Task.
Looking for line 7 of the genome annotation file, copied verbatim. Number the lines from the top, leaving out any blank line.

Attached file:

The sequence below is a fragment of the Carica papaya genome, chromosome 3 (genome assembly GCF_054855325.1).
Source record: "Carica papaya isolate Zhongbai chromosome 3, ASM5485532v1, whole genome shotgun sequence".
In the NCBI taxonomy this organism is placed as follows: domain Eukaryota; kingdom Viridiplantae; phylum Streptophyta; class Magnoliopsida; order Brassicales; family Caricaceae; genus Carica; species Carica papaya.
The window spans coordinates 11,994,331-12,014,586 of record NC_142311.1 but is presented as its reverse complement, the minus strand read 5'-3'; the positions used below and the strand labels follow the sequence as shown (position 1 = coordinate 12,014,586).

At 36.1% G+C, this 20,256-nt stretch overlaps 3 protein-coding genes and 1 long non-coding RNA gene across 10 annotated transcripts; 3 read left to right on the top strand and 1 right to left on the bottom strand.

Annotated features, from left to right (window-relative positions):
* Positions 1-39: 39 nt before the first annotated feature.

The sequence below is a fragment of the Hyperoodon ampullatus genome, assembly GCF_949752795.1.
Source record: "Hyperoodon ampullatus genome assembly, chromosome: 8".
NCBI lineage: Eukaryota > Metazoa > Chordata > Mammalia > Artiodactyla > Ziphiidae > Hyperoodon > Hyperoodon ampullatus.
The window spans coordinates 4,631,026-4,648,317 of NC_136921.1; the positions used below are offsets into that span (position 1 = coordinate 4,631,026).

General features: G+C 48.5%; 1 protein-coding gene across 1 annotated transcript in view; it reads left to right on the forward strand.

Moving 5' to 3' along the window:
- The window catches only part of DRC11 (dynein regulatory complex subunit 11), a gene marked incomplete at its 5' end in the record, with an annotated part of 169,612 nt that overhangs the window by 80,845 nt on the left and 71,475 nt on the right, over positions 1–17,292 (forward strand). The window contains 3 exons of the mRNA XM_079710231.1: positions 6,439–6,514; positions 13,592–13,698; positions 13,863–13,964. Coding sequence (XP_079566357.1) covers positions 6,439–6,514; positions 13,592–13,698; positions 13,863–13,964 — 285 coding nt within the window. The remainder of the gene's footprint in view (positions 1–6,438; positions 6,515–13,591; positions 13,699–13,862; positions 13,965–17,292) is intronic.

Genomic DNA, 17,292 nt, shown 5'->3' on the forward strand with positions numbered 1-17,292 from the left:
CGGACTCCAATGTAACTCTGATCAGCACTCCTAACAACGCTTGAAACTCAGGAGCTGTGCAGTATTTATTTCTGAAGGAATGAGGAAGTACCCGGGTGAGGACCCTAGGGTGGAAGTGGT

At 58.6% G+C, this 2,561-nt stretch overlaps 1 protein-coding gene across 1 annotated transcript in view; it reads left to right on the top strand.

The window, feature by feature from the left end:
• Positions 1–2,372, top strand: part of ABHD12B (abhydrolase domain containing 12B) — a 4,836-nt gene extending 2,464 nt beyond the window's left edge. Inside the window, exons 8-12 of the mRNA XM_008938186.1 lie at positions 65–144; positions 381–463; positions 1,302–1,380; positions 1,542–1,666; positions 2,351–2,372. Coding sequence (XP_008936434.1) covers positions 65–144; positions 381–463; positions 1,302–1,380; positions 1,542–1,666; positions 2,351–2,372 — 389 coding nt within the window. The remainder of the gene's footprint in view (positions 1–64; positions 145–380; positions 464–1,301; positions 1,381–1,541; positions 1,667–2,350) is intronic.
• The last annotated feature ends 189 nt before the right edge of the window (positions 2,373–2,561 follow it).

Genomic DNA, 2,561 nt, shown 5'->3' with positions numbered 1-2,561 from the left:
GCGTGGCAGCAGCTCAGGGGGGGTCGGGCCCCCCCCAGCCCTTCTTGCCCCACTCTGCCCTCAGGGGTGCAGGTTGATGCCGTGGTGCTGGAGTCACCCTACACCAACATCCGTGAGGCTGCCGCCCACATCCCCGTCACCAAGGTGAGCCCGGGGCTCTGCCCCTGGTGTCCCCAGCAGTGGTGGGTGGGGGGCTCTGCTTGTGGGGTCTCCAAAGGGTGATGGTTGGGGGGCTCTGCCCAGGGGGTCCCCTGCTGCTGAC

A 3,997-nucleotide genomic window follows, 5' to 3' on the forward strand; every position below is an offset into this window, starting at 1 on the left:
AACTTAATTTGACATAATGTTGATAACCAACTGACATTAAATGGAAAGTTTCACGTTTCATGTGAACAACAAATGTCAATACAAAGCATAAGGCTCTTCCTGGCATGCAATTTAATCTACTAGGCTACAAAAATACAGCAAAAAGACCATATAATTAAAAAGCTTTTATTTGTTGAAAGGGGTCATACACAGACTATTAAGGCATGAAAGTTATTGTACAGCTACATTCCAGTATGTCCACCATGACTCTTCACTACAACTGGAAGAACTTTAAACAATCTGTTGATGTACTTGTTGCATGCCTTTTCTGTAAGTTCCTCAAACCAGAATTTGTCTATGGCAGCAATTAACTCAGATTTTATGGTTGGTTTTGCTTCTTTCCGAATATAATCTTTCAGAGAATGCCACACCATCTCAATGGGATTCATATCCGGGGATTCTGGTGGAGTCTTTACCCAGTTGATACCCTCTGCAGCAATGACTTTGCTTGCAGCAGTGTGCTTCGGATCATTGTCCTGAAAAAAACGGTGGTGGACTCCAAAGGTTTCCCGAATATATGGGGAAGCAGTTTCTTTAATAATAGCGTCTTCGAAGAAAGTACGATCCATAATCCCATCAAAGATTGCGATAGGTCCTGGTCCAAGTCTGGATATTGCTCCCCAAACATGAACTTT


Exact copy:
* Positions 1-39: 39 nt before the first annotated feature.